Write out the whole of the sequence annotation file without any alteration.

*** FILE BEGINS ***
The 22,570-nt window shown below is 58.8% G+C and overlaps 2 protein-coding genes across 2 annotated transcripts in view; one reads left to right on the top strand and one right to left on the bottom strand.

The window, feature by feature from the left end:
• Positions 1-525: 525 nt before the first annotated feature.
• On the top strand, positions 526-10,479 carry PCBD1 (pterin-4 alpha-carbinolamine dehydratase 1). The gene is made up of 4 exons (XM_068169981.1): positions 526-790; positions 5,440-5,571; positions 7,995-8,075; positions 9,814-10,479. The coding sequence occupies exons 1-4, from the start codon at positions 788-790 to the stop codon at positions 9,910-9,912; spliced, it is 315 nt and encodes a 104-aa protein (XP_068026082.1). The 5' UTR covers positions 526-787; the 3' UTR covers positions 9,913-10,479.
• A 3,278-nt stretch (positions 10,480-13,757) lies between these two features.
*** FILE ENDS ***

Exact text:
The 22,570-nt window shown below is 58.8% G+C and overlaps 2 protein-coding genes across 2 annotated transcripts in view; one reads left to right on the top strand and one right to left on the bottom strand.

The window, feature by feature from the left end:
• Positions 1-525: 525 nt before the first annotated feature.
• On the top strand, positions 526-10,479 carry PCBD1 (pterin-4 alpha-carbinolamine dehydratase 1). The gene is made up of 4 exons (XM_068169981.1): positions 526-790; positions 5,440-5,571; positions 7,995-8,075; positions 9,814-10,479. The coding sequence occupies exons 1-4, from the start codon at positions 788-790 to the stop codon at positions 9,910-9,912; spliced, it is 315 nt and encodes a 104-aa protein (XP_068026082.1). The 5' UTR covers positions 526-787; the 3' UTR covers positions 9,913-10,479.
• A 3,278-nt stretch (positions 10,480-13,757) lies between these two features.